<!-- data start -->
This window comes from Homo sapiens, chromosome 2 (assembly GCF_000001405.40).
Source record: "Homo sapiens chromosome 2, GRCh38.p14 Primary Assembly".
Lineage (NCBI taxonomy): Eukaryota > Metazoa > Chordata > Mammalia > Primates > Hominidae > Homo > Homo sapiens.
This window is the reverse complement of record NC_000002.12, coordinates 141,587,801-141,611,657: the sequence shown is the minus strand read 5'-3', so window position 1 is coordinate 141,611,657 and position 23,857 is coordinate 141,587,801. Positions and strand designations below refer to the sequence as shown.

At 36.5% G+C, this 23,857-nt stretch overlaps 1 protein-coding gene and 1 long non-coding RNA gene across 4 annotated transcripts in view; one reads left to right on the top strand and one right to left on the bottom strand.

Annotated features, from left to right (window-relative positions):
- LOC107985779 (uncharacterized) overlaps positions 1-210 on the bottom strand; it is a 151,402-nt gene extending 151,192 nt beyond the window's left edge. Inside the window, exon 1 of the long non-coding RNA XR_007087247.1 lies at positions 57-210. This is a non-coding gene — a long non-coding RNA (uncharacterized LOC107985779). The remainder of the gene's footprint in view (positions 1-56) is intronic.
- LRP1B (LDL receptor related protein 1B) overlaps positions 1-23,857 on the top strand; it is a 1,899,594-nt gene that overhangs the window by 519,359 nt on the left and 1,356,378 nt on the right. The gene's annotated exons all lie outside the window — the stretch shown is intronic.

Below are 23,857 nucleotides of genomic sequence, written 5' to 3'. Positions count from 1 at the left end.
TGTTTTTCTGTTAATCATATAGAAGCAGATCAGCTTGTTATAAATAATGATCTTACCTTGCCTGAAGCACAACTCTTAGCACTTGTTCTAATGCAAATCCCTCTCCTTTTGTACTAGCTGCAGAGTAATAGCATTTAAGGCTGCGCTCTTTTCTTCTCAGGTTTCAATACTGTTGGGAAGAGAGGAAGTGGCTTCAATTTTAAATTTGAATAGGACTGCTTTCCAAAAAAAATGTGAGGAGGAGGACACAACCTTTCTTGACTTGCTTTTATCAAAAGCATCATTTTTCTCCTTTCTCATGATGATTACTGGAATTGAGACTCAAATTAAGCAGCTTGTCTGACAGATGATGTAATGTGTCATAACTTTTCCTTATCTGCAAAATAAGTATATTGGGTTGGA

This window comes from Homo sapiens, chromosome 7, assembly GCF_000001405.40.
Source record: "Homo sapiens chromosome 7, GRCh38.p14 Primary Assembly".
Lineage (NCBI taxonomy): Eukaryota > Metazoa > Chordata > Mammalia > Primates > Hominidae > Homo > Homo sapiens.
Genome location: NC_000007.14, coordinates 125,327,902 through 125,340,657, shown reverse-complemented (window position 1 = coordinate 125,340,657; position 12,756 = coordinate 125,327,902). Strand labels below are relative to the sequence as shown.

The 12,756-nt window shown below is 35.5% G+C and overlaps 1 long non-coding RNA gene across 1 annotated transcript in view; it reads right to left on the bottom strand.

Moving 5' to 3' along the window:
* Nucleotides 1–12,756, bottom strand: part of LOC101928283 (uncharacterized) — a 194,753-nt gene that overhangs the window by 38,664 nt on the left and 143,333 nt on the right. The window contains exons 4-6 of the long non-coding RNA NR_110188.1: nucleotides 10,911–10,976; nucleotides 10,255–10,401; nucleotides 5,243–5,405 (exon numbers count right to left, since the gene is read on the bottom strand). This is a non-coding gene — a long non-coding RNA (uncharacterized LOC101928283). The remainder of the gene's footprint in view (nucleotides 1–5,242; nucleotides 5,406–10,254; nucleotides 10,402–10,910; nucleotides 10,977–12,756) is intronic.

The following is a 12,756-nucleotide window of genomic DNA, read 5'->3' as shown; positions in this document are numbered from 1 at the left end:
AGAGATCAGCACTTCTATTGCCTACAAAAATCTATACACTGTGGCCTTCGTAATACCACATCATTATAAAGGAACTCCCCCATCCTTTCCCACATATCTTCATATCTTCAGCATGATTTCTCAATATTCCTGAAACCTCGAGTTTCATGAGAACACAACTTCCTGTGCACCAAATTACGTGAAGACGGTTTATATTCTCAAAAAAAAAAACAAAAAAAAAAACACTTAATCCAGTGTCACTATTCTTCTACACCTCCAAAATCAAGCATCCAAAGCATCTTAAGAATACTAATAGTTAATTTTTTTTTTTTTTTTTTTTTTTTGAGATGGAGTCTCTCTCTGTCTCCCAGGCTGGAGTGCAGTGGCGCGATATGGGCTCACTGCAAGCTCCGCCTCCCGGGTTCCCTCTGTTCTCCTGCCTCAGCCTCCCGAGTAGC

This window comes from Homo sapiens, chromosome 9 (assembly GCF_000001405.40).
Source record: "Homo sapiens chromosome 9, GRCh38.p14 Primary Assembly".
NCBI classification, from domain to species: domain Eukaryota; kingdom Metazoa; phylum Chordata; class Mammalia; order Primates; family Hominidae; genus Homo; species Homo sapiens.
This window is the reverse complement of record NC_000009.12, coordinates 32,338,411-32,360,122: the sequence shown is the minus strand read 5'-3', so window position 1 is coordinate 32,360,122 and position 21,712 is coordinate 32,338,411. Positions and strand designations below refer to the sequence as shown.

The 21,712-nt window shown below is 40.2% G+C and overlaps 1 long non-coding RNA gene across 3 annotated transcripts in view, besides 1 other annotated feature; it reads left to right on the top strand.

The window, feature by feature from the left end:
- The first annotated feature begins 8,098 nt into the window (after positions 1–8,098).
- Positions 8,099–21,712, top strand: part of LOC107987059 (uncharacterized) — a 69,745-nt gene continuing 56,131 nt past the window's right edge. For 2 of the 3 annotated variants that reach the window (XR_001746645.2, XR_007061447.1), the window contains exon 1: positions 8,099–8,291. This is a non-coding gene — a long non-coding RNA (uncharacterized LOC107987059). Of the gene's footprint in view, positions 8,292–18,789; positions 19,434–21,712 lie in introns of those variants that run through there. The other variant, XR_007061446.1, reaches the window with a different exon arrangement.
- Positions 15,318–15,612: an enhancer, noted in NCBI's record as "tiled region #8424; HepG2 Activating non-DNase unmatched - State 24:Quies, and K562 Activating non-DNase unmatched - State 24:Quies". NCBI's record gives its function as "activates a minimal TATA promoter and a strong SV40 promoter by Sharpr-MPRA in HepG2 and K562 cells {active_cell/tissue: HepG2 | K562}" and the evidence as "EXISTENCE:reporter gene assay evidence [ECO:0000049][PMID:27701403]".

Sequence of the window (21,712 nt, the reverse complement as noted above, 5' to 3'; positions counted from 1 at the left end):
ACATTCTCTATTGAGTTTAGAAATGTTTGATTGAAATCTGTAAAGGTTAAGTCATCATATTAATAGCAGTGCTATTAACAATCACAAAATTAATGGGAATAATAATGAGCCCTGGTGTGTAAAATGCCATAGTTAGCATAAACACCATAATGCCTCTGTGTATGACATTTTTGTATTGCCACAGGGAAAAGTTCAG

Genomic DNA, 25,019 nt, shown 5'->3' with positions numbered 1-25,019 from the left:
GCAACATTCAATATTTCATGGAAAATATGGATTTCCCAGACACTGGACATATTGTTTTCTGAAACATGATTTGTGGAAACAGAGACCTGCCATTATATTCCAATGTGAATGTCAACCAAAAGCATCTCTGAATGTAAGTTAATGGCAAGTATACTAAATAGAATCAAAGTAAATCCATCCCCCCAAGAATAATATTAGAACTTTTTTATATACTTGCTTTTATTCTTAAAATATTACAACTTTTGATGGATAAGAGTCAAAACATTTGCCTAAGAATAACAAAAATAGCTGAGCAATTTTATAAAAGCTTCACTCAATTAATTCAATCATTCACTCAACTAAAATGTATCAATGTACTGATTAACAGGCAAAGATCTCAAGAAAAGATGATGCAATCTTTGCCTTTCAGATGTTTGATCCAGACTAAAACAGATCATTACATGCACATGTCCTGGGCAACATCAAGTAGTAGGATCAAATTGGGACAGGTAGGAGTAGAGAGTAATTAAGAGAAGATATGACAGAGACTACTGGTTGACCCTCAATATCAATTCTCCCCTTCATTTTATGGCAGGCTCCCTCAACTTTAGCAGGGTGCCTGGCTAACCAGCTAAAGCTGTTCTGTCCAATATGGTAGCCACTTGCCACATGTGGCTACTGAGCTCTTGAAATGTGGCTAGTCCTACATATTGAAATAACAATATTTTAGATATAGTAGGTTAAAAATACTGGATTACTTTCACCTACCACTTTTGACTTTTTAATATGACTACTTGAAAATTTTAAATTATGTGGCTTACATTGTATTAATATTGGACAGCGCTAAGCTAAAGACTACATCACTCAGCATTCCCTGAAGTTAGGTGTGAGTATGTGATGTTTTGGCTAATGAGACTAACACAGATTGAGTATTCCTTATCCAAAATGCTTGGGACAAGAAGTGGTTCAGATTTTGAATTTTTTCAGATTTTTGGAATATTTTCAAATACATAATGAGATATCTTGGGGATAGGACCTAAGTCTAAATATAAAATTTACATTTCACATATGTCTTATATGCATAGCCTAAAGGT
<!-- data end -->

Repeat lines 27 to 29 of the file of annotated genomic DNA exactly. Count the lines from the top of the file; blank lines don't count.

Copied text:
- Positions 8,099–21,712, top strand: part of LOC107987059 (uncharacterized) — a 69,745-nt gene continuing 56,131 nt past the window's right edge. For 2 of the 3 annotated variants that reach the window (XR_001746645.2, XR_007061447.1), the window contains exon 1: positions 8,099–8,291. This is a non-coding gene — a long non-coding RNA (uncharacterized LOC107987059). Of the gene's footprint in view, positions 8,292–18,789; positions 19,434–21,712 lie in introns of those variants that run through there. The other variant, XR_007061446.1, reaches the window with a different exon arrangement.
- Positions 15,318–15,612: an enhancer, noted in NCBI's record as "tiled region #8424; HepG2 Activating non-DNase unmatched - State 24:Quies, and K562 Activating non-DNase unmatched - State 24:Quies". NCBI's record gives its function as "activates a minimal TATA promoter and a strong SV40 promoter by Sharpr-MPRA in HepG2 and K562 cells {active_cell/tissue: HepG2 | K562}" and the evidence as "EXISTENCE:reporter gene assay evidence [ECO:0000049][PMID:27701403]".

Sequence of the window (21,712 nt, the reverse complement as noted above, 5' to 3'; positions counted from 1 at the left end):